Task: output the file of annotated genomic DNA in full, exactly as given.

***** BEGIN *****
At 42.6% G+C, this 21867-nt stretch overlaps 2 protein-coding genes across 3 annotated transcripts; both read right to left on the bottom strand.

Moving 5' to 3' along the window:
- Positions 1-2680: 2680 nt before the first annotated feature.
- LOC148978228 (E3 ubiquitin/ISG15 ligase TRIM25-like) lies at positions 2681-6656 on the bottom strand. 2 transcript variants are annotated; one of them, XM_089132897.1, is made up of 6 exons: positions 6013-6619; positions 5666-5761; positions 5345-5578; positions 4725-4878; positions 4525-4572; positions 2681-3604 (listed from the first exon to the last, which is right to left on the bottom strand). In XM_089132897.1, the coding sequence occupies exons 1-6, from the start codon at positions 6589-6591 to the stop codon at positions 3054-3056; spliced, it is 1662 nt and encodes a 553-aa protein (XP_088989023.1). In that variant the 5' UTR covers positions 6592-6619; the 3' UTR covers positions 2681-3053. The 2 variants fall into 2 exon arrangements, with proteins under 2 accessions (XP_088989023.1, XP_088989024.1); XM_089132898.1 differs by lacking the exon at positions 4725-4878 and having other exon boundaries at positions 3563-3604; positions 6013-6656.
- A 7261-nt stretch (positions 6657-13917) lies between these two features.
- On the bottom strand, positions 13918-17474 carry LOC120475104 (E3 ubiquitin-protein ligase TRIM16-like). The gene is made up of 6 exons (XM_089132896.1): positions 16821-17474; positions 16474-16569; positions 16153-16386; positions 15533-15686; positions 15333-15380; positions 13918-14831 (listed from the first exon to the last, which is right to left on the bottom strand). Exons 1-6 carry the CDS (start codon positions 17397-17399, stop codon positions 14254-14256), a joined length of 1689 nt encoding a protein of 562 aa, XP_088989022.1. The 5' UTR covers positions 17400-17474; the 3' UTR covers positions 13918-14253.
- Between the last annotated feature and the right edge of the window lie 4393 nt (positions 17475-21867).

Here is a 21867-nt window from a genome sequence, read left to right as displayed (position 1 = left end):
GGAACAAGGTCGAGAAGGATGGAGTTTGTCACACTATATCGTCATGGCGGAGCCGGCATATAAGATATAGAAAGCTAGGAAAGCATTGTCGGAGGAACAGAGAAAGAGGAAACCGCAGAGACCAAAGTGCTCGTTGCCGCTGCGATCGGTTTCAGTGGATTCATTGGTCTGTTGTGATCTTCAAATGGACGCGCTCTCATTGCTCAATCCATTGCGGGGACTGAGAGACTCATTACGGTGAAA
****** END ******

At 42.6% G+C, this 21867-nt stretch overlaps 2 protein-coding genes across 3 annotated transcripts; both read right to left on the bottom strand.

Moving 5' to 3' along the window:
- Positions 1-2680: 2680 nt before the first annotated feature.
- LOC148978228 (E3 ubiquitin/ISG15 ligase TRIM25-like) lies at positions 2681-6656 on the bottom strand. 2 transcript variants are annotated; one of them, XM_089132897.1, is made up of 6 exons: positions 6013-6619; positions 5666-5761; positions 5345-5578; positions 4725-4878; positions 4525-4572; positions 2681-3604 (listed from the first exon to the last, which is right to left on the bottom strand). In XM_089132897.1, the coding sequence occupies exons 1-6, from the start codon at positions 6589-6591 to the stop codon at positions 3054-3056; spliced, it is 1662 nt and encodes a 553-aa protein (XP_088989023.1). In that variant the 5' UTR covers positions 6592-6619; the 3' UTR covers positions 2681-3053. The 2 variants fall into 2 exon arrangements, with proteins under 2 accessions (XP_088989023.1, XP_088989024.1); XM_089132898.1 differs by lacking the exon at positions 4725-4878 and having other exon boundaries at positions 3563-3604; positions 6013-6656.
- A 7261-nt stretch (positions 6657-13917) lies between these two features.
- On the bottom strand, positions 13918-17474 carry LOC120475104 (E3 ubiquitin-protein ligase TRIM16-like). The gene is made up of 6 exons (XM_089132896.1): positions 16821-17474; positions 16474-16569; positions 16153-16386; positions 15533-15686; positions 15333-15380; positions 13918-14831 (listed from the first exon to the last, which is right to left on the bottom strand). Exons 1-6 carry the CDS (start codon positions 17397-17399, stop codon positions 14254-14256), a joined length of 1689 nt encoding a protein of 562 aa, XP_088989022.1. The 5' UTR covers positions 17400-17474; the 3' UTR covers positions 13918-14253.
- Between the last annotated feature and the right edge of the window lie 4393 nt (positions 17475-21867).

Here is a 21867-nt window from a genome sequence, read left to right as displayed (position 1 = left end):
GGAACAAGGTCGAGAAGGATGGAGTTTGTCACACTATATCGTCATGGCGGAGCCGGCATATAAGATATAGAAAGCTAGGAAAGCATTGTCGGAGGAACAGAGAAAGAGGAAACCGCAGAGACCAAAGTGCTCGTTGCCGCTGCGATCGGTTTCAGTGGATTCATTGGTCTGTTGTGATCTTCAAATGGACGCGCTCTCATTGCTCAATCCATTGCGGGGACTGAGAGACTCATTACGGTGAAA